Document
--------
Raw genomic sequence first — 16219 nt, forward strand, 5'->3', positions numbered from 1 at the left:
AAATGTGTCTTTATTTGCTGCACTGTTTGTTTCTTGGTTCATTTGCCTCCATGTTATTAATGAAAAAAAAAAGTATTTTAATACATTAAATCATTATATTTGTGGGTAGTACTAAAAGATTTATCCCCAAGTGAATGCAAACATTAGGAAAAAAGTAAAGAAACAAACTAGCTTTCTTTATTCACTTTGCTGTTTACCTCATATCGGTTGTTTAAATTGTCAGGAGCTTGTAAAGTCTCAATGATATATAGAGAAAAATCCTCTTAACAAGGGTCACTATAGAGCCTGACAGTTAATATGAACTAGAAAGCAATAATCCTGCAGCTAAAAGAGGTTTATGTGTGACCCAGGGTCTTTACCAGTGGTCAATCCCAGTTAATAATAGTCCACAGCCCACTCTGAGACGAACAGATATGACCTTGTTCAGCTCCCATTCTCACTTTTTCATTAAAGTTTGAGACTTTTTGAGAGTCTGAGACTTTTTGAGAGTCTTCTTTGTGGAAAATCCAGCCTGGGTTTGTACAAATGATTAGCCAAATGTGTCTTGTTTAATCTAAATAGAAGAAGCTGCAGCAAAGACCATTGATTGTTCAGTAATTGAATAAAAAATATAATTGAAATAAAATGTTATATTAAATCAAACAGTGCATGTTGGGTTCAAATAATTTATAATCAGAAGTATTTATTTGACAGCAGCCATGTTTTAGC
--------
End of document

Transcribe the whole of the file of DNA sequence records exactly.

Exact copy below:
Raw genomic sequence first — 16219 nt, forward strand, 5'->3', positions numbered from 1 at the left:
AAATGTGTCTTTATTTGCTGCACTGTTTGTTTCTTGGTTCATTTGCCTCCATGTTATTAATGAAAAAAAAAAGTATTTTAATACATTAAATCATTATATTTGTGGGTAGTACTAAAAGATTTATCCCCAAGTGAATGCAAACATTAGGAAAAAAGTAAAGAAACAAACTAGCTTTCTTTATTCACTTTGCTGTTTACCTCATATCGGTTGTTTAAATTGTCAGGAGCTTGTAAAGTCTCAATGATATATAGAGAAAAATCCTCTTAACAAGGGTCACTATAGAGCCTGACAGTTAATATGAACTAGAAAGCAATAATCCTGCAGCTAAAAGAGGTTTATGTGTGACCCAGGGTCTTTACCAGTGGTCAATCCCAGTTAATAATAGTCCACAGCCCACTCTGAGACGAACAGATATGACCTTGTTCAGCTCCCATTCTCACTTTTTCATTAAAGTTTGAGACTTTTTGAGAGTCTGAGACTTTTTGAGAGTCTTCTTTGTGGAAAATCCAGCCTGGGTTTGTACAAATGATTAGCCAAATGTGTCTTGTTTAATCTAAATAGAAGAAGCTGCAGCAAAGACCATTGATTGTTCAGTAATTGAATAAAAAATATAATTGAAATAAAATGTTATATTAAATCAAACAGTGCATGTTGGGTTCAAATAATTTATAATCAGAAGTATTTATTTGACAGCAGCCATGTTTTAGC